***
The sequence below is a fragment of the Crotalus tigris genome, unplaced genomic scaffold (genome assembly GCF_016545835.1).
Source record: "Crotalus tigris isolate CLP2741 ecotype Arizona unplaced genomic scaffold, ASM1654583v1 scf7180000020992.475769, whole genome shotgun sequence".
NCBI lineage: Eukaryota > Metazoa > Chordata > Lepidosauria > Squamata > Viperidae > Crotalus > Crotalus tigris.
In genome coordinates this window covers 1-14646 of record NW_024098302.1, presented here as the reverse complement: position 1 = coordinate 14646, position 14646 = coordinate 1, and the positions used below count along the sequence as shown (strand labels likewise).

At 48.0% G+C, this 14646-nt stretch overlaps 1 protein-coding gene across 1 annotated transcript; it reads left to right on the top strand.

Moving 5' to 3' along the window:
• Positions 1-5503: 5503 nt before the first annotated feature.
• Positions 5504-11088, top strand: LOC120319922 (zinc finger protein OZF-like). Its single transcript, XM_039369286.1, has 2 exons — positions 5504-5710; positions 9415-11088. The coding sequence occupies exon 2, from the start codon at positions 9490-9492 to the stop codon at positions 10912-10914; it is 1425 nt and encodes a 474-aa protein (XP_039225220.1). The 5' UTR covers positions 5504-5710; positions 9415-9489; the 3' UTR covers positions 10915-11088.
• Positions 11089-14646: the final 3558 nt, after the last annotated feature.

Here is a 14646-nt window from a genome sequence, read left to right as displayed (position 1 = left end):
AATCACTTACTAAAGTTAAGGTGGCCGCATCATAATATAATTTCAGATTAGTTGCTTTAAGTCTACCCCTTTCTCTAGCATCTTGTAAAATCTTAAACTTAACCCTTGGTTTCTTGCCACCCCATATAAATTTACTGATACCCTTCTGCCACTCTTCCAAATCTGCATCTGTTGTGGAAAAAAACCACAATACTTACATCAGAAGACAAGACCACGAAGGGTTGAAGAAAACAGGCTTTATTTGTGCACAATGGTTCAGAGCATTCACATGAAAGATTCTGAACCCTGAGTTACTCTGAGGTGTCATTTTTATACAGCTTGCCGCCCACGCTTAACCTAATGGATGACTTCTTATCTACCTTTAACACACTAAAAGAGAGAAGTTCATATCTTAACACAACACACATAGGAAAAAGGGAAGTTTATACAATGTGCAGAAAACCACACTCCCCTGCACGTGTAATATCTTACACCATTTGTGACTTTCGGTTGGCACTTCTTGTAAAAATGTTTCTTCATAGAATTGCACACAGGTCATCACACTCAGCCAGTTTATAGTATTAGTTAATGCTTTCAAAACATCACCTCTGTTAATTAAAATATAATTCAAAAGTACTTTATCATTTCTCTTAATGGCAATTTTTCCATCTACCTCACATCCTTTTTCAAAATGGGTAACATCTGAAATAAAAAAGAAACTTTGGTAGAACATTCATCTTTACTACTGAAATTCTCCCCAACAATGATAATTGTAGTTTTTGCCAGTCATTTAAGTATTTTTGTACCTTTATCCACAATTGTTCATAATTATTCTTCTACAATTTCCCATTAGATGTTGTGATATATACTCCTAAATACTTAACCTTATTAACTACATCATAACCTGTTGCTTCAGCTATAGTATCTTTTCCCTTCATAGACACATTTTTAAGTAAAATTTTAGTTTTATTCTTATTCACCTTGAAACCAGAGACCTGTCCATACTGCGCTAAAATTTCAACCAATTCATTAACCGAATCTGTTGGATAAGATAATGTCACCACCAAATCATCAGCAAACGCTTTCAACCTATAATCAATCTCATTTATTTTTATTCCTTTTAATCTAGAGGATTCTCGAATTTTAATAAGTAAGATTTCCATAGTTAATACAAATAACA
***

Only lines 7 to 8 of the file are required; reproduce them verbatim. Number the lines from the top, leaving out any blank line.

• Positions 1-5503: 5503 nt before the first annotated feature.
• Positions 5504-11088, top strand: LOC120319922 (zinc finger protein OZF-like). Its single transcript, XM_039369286.1, has 2 exons — positions 5504-5710; positions 9415-11088. The coding sequence occupies exon 2, from the start codon at positions 9490-9492 to the stop codon at positions 10912-10914; it is 1425 nt and encodes a 474-aa protein (XP_039225220.1). The 5' UTR covers positions 5504-5710; positions 9415-9489; the 3' UTR covers positions 10915-11088.